Here are some other reflections I had about the year:

Many of the exciting life changes have come and gone (moving, buying a house, etc) and we are in a season where family (kids) take up the majority of our time. This means that most of our goals are less exciting, and that's ok. We have to remember that raising amazing kids and being present to them is our top priority. What that requires shifts and changes throughout the year. Some things in our life which need to change are hard to tie to a specific and measurable goal. Mostly because we don't know exactly what needs to change. With two young kids "improving our family balance" is a thing we need to improve, but what that exactly means isn't clear. What we decided to do was pick a specific thing that represented the best forcing function we could think of for improving on the vauge state that we are marching towards, and then adjust the specifics of that goal as we move through the year. Most of your goals shouldn't be actions that you naturally motivated to take. I tend towards this mode and need to think hard about what goals work against things I don't

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Life Categories for Your 2020 Goals

Each year my wife and I go through a review process where we set goals and habit targets. We've been doing it for five years and it's amazing to see the progress we've both made. It's also been powerful to set joint goals that we can work on together.

I've found it helpful to think over the "categories" of your life. A couple of years ago I wrote out my main life categories and it's time to update that list:

Spiritual Marriage Kids Health Intellectual Work Adventure, beauty, and fun. Intentionally pursuing outdoor adventure and just-for-fun activities with friends is a new thing for me. In the past the first thing to go with this sort of self-care, but I've found this to be more and more critical to achieving the life I want to have over the long-term. Financial Relationships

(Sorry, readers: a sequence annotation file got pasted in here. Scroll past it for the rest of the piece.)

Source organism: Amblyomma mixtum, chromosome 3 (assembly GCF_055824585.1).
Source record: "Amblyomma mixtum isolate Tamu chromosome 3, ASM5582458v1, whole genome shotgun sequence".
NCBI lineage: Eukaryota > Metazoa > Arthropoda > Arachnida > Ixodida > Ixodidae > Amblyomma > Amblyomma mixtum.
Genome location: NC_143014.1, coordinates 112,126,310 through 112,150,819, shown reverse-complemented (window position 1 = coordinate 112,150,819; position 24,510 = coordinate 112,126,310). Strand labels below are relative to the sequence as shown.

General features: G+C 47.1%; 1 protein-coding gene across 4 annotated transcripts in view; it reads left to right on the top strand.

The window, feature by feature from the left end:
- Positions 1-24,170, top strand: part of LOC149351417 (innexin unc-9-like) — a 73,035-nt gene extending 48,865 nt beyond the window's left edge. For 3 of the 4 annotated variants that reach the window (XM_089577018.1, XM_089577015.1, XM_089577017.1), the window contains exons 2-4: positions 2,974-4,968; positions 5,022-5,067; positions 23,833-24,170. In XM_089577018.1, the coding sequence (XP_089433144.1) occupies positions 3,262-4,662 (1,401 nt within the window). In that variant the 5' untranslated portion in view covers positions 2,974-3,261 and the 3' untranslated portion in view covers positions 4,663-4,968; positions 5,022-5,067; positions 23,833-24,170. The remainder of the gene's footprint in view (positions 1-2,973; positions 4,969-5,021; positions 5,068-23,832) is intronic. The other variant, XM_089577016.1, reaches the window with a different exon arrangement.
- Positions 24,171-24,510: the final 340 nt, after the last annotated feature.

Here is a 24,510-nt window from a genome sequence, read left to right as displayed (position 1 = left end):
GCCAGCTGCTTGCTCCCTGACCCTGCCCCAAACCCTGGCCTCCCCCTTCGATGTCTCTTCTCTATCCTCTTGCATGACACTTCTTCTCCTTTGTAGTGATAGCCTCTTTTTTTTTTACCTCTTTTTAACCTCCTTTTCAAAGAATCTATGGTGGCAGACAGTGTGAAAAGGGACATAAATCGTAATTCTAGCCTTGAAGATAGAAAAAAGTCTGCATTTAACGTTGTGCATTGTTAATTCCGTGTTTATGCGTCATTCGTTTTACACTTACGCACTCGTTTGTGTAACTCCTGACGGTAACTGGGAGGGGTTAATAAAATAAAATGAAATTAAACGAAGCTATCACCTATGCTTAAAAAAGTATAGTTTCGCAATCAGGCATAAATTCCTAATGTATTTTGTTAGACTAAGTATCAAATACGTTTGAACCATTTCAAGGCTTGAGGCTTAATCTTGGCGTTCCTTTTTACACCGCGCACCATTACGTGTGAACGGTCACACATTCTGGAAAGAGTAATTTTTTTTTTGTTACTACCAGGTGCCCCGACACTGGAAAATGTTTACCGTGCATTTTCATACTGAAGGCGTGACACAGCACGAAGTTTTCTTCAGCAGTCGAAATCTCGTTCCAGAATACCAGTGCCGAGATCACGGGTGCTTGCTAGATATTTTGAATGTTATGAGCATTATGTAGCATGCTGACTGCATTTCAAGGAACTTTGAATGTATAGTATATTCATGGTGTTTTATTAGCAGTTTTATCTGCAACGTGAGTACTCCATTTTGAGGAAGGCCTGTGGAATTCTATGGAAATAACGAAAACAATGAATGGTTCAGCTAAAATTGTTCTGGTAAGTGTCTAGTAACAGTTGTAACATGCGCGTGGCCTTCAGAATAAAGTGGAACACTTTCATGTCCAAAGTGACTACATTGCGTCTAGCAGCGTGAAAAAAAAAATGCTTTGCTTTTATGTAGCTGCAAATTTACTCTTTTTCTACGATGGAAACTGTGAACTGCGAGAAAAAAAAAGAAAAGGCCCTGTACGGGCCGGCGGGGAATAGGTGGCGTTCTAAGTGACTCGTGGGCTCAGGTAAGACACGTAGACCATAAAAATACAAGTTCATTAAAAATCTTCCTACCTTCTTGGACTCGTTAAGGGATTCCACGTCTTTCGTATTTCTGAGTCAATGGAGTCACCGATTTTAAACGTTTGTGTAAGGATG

This list is stack ranked against what my long-term priorities are. For a season, one category will be more important than other aspects of my life but over the long term, I want to ensure I prioritize my life against this stack-ranked list.

It has served as a good gut check for me at the end of each year: is my time aligned against how I want my life to look?

 

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Archiving a QuickBooks Online Account to QuickBooks Desktop

If you run a small business, you probably use QuickBooks. I've been impressed with the product: the rate of improvement continues to stay constant over the last couple of years (one of the most important criteria in picking a software platform for your business!) and it's surprisingly pleasant to use.

If you close a company, you'll want to archive all of your QuickBooks data for at least a couple of years in case you get audited. However, QuickBooks Online does not have a low-cost "audit backup" option to access a read-only version of your data. If you cancel your subscription, you only have 90 days to reactivate your subscription and restore your data. There are some QuickBooks Online apps that claim to backup your data, but there are significant caveats with most of these cloud apps.

The best (and cheapest) option is to download a QuickBooks Desktop version of your data which can then be later used to create a new QuickBooks Online account if you ever need to. However, this is more complicated than it should be (most likely, by design).

Hopefully, this guide makes it a bit easier!

1. Get Access to Windows 7 with Internet Explorer 11

In order to actually export the QuickBooks Desktop file from QuickBooks Online, you need Windows + IE. User-agent spoofing won't work, there's some wacky ActiveX plugin you need to install in order to complete the export process.